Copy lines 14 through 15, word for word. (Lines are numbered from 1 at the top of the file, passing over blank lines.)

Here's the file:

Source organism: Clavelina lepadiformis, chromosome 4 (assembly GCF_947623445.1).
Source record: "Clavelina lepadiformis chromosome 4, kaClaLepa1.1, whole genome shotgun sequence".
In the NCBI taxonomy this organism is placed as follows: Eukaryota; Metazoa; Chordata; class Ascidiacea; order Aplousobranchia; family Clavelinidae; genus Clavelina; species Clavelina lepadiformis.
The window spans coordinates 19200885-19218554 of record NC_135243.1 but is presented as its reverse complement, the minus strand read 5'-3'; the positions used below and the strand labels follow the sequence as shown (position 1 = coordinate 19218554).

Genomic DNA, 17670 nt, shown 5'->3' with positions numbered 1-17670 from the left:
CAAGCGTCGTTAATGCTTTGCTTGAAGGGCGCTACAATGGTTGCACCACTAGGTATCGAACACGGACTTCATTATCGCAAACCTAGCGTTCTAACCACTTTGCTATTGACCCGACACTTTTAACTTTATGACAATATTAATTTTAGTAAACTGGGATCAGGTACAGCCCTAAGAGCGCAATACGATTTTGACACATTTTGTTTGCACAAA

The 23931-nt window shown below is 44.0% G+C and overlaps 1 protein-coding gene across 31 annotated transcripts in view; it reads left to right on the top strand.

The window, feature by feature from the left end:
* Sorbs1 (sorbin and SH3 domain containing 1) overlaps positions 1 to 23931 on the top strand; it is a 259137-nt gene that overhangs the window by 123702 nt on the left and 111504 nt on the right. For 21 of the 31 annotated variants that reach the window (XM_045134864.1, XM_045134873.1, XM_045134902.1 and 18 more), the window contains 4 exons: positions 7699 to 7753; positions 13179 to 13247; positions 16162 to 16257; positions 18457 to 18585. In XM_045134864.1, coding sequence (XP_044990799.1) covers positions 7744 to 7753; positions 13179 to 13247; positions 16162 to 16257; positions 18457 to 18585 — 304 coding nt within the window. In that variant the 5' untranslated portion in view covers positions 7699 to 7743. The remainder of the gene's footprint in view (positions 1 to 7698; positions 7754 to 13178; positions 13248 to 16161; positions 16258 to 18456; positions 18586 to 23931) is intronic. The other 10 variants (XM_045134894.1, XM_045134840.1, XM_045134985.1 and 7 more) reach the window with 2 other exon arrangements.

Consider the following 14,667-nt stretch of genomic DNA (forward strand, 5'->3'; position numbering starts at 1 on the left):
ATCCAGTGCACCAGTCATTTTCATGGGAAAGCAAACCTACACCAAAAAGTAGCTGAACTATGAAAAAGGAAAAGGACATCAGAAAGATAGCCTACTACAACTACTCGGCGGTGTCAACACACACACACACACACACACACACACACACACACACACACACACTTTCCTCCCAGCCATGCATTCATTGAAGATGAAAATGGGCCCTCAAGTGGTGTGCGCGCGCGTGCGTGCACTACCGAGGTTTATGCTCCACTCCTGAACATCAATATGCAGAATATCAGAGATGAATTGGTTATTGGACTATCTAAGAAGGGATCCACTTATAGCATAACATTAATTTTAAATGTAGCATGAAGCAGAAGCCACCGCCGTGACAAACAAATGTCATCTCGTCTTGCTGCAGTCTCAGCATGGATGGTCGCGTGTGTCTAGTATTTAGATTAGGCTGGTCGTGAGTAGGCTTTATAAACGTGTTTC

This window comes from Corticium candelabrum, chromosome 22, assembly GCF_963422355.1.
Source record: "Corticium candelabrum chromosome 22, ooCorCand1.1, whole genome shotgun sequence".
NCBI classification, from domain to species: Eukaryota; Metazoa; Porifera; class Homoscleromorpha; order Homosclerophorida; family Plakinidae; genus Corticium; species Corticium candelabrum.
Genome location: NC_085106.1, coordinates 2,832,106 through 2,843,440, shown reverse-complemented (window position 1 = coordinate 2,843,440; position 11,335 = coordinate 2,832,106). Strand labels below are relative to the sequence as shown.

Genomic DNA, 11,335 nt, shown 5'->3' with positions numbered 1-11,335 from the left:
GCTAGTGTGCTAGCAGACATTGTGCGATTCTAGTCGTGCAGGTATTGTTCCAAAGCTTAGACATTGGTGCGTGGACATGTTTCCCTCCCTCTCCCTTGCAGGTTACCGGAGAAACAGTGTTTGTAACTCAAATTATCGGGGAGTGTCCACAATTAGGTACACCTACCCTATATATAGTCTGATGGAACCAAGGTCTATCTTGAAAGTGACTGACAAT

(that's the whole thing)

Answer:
NCBI classification, from domain to species: Eukaryota; Metazoa; Porifera; class Homoscleromorpha; order Homosclerophorida; family Plakinidae; genus Corticium; species Corticium candelabrum.
Genome location: NC_085106.1, coordinates 2,832,106 through 2,843,440, shown reverse-complemented (window position 1 = coordinate 2,843,440; position 11,335 = coordinate 2,832,106). Strand labels below are relative to the sequence as shown.